s research funding dwindles in the United States and abroad, scientists need to rethink their methods for supporting the most promising projects—and how they communicate the meaningful results of that work to the public, according to Nobel Prize–winning geneticist Paul Nurse.
A British biologist whose work on how genes control cell division earned him the prize in 2001, Nurse drew a packed hall of Harvard scientists Feb. 6 to "Making Science Work," this semester's Science and Democracy Lecture organized by the Program on Science, Technology and Society at Harvard Kennedy School (HKS) and moderated by Sheila Jasanoff, Pforzheimer Professor of Science and Technology Studies at HKS. The event was co-sponsored by the Harvard University Center for the Environment, Harvard School of Engineering and Applied Sciences, and Harvard Graduate School of Design.
In a sometimes controversial, often optimistic lecture, Nurse laid out his thoughts on how research should be funded and on how scientists should engage the public, with an eye toward the general good.
"I mean public good in the widest possible sense," Nurse said, from science's practical applications for human health, environmental sustainability, and economic growth to its contributions to culture and our understanding of the universe. (As the American physicist Robert Wilson told Congress when asked how a particle accelerator would help national security, he added, "It has nothing to do directly with defending our country, except to make it worth defending.")
To start, Nurse said, funding organizations should focus on finding and supporting the best scientists, not simply those who "write good-quality grant proposals" or pursue trendy lines of research. He advocated in-person interviews to assess "the quality, the passion, and the past performance of the scientist proposing the research." Scientists who are open to cross-disciplinary collaboration, he emphasized, are often most likely to produce the kind of research that leads to broad applications that benefit society.
But funding the most creative, engaged researchers won't be enough to translate scientific breakthroughs into public benefits, Nurse said. For that, scientists must start to engage with the public from the outset of any popular conversation. In recent debates over climate change and genetically modified foods, for example, much of the scientific community came too late to the debate to set the terms, which were often subject to "political, ideological, and religious influence," Nurse said.
A recent survey he cited found that the British public showed "a concern at eating food containing genes," a fact that drew chuckles from the crowd (because, after all, all crops have genes, modified or not).
"Now, this is an issue a scientist is unlikely to have considered," Nurse said. "We scientists have to listen to the public more to be completely aware of their concerns and of the questions they want answered by scientific advice."
After his talk, a panel of Harvard professors responded to Nurse's bold prescriptions with broad support, tinged with a bit of their trademark disbelief.
"You told us we were supposed to be skeptical scientists," teased Eric Lander, a professor of systems biology at Harvard Medical School (HMS) with a joint appointment at the Massachusetts Institute of Technology and the Broad Institute.
With that in mind, Lander questioned the idea of throwing out old methods of funding science, such as targeting specific fields with grant money, in the interest of simply funding "the best possible science." Tuberculosis, for example, grows incredibly slowly in a lab, so slowly that savvy young researchers might choose instead to work on bacteria that can yield more rapid results.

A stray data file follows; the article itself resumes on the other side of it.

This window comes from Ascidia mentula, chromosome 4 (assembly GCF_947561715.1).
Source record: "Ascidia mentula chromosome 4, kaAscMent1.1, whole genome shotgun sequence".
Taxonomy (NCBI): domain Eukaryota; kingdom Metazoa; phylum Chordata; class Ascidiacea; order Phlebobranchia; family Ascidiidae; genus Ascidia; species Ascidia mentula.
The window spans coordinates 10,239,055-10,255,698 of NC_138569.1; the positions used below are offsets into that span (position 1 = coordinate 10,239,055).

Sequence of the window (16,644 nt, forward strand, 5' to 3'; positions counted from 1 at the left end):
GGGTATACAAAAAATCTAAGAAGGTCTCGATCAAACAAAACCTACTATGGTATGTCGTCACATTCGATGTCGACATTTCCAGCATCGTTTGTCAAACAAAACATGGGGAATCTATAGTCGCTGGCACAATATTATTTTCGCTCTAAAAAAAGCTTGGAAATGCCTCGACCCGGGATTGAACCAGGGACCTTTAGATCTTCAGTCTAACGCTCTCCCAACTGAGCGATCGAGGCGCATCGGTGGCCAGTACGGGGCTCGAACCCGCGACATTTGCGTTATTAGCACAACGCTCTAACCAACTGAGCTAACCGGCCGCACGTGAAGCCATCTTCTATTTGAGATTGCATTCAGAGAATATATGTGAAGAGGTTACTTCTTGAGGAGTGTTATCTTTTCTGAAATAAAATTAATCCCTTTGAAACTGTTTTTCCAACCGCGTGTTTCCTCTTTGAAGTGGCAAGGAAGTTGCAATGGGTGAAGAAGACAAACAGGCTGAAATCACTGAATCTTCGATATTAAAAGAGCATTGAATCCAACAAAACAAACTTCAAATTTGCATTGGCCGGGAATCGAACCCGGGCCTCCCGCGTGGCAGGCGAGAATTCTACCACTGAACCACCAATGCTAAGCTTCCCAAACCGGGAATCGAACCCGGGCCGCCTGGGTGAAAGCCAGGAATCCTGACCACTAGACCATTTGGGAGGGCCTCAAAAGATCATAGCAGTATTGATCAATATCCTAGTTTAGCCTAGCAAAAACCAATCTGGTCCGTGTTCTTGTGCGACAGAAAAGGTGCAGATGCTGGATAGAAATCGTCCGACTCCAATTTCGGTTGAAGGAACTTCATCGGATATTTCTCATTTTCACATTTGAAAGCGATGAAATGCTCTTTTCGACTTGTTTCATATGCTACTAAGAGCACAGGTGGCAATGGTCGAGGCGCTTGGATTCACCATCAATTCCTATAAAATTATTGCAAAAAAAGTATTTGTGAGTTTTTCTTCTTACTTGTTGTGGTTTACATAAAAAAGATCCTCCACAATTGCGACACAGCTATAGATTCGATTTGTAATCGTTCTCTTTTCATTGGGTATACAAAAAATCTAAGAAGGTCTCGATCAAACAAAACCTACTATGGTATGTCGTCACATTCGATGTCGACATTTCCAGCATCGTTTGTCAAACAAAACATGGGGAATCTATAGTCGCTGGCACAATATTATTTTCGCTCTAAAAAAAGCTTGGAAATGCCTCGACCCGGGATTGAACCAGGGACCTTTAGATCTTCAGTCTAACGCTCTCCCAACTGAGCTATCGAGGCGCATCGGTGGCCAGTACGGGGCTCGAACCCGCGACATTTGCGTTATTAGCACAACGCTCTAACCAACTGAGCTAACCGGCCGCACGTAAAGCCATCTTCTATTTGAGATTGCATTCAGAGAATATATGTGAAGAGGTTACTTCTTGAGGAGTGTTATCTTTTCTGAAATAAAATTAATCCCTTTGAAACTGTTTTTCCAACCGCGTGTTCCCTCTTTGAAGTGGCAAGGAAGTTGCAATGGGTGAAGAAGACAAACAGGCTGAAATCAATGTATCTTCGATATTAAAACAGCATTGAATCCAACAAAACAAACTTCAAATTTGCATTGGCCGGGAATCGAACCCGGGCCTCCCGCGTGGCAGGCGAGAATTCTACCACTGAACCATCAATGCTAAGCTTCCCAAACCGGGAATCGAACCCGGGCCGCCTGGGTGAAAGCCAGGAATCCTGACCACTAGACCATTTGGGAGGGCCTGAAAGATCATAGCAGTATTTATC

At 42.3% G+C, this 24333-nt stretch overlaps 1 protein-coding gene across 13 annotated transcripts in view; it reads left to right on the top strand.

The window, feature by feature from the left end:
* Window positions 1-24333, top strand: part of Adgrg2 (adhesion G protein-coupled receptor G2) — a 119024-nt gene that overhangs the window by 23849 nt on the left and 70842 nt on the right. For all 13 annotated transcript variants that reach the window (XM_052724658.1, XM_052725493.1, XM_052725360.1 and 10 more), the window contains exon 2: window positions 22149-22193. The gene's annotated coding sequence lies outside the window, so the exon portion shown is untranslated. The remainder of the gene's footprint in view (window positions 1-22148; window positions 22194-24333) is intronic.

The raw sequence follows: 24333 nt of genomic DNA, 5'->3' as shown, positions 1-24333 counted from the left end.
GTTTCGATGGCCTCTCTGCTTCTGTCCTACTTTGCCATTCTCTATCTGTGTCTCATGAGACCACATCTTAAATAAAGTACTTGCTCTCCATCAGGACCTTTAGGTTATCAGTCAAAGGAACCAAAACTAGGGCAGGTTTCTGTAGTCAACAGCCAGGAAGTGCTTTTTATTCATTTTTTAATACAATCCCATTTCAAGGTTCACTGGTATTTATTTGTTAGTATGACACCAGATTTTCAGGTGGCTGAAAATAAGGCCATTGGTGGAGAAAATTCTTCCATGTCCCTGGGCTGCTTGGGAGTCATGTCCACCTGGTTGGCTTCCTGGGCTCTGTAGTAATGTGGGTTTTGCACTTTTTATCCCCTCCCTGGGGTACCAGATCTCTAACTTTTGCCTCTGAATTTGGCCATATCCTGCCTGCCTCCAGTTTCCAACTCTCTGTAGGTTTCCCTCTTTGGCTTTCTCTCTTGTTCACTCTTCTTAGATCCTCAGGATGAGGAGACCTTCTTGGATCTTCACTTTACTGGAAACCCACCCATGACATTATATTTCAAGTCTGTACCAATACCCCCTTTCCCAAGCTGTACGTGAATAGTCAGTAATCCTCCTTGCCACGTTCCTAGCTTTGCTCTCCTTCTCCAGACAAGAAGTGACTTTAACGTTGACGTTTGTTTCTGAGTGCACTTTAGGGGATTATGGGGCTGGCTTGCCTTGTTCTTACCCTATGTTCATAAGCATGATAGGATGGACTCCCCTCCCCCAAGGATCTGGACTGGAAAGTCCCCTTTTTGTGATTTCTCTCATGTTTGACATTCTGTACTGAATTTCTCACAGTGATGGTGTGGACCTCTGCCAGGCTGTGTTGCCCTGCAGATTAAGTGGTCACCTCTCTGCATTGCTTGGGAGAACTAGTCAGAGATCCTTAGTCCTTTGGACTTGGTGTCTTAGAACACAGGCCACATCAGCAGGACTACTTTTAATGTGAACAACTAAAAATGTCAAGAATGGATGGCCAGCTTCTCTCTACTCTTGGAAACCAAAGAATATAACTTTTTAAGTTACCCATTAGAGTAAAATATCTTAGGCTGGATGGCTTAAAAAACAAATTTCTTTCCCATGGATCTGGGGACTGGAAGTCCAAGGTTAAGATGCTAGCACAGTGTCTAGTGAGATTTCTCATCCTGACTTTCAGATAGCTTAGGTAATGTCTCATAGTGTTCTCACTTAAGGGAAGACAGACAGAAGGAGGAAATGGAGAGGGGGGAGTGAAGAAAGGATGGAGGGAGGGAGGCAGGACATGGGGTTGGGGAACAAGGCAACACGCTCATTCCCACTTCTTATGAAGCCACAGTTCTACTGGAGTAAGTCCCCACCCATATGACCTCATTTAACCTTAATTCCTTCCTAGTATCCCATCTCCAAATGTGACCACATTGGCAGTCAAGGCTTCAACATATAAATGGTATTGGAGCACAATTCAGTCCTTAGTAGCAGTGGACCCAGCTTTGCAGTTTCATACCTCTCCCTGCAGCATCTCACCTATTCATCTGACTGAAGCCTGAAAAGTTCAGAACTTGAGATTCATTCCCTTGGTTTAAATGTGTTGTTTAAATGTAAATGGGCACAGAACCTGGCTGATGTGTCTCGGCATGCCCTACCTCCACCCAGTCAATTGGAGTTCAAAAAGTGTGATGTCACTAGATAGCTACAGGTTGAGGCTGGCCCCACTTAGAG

"We might have to set incentives for those courageous people who are going to work on things that are hard and important," Lander said.
While scientists have a duty to engage the public, there are still basic concepts—the scientific method, conflicts of interest—that are widely misunderstood by many nonscientists, said Lisa Randall, Frank B. Baird Jr. Professor of Science.
Randall, a physicist, recalled being asked to appear on CNN to discuss climate change, a field in which she had no expertise. But in the network's view, her lack of expertise was exactly what lent her an air of objectivity. "I said, you should have an expert on climate science. That doesn't make them biased," Randall said. "That means they have data that supports their point of view."
Scientists face a "paradox of expectations," said Charles Rosenberg, a historian of science.
"We're in a moment where we want science to be a humanity," said Rosenberg, Ernest E. Monrad Research Professor of the Social Sciences and lecturer on global health and social medicine at HMS. "But we're also selling the idea that science will make progress: We'll make the economy better, we'll give you the Internet, we'll solve your energy crisis. There's this tension between demanding a lot, expecting a lot, and then not knowing how to go about it."
But some scientists in the audience were more than willing to lay some blame on themselves for the deteriorated state of public discourse surrounding their work.
"In my graduate school years, I was never taught to engage besides with my bench and with my experiments," said Raji Edayathumangalam, a postdoctoral fellow at the Center for Neurologic Diseases at Harvard-affiliated Brigham and Women's Hospital. "If I can't tell my grandmother or a person on the street why [my work] is important in a simplistic fashion, do I really understand what I do and how it impacts society? I feel like we're also a part of the equation in why there's a lapse in communication, in why someone is suspicious of what I do and why they should part with their tax dollars."
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